Friday, January 22, 2010
CESSNA 180 “SKYWAGON”
|STANDARD DATA: Seats 4-6. Gross wt. 2,800. Empty wt. 1,643. Fuel capacity 88. Engine 230-hp Teledyne Continental.
PERFORMANCE: Top mph 170. Cruise mph 163. Stall mph 55. Initial climb rate 1,100. Range 903. Ceiling 17,700. Takeoff distance (50') 1,205. Landing distance (50') 1,365.
Cessna’s 180 represents another well-designed airframe that has withstood the test of time. Production deliveries of the 180 started in 1953, and it was produced through 1981 with several minor changes in design and increased engine power. Early models of this conventional-gear high-wing aircraft were powered by a 225-hp Continental engine but were otherwise similar to a Cessna 170. Although the dimensions of the 180 have been altered only a scant three inches, models since 1966 seat six persons. In 1956, a 230-hp powerplant was swapped for the original engine. The last 180s retain this engine as well as conventional gear for operation from short or rough landing strips. Also, the original vertical fin is still used in place of the sweptfin introduced on all other Cessnas (except the 185) in 1960.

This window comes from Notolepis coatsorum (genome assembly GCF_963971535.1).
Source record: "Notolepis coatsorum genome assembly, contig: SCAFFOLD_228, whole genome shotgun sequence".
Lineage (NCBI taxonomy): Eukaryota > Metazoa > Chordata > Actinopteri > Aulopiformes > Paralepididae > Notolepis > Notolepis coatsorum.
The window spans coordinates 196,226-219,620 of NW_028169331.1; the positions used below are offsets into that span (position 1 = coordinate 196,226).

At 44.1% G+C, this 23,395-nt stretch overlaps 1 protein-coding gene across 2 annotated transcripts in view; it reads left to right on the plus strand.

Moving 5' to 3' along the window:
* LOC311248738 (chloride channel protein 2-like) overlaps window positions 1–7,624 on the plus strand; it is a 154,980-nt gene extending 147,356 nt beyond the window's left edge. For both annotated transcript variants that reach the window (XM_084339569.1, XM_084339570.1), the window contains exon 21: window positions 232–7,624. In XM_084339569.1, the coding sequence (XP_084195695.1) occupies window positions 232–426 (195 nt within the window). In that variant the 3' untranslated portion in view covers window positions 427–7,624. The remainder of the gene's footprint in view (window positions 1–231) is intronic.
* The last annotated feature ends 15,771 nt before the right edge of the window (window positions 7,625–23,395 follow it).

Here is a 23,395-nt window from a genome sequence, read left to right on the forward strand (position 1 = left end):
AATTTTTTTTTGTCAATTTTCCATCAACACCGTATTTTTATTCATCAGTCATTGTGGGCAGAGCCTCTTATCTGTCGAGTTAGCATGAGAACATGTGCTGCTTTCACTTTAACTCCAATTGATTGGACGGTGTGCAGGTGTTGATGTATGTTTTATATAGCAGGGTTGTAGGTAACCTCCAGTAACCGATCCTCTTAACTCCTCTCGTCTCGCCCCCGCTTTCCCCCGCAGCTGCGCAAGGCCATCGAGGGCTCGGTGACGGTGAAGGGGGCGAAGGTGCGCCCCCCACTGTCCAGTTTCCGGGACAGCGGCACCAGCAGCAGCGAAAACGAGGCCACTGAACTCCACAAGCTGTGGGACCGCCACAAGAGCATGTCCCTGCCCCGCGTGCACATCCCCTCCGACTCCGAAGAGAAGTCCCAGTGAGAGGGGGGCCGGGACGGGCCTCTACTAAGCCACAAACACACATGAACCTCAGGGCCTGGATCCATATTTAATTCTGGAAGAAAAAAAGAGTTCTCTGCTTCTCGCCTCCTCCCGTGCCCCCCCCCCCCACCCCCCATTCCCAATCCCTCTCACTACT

The same high-compression powerplant used for the Skylane was also used for the Skywagon 180 in 1977. It achieves 230 hp at 200 RPMs less than before and adds over 50 miles to the airplane’s range. In addition, takeoff performance is improved along with reduced sound levels. In 1979, wheel fairings were added as an option and were claimed to raise both maximum and cruise speeds by one knot. Both Skywagons can be converted quickly from six-place seating to provide more than 721 cu. ft. of cargo area. For agricultural uses, 1980 improvements included the option of a 151-gallon, fan-driven Sorenson spray system, deflector cable plus windshield, and landing-gear wire cutters. Also, the 20-degree flap speed was increased from 90 mph to 110 mph.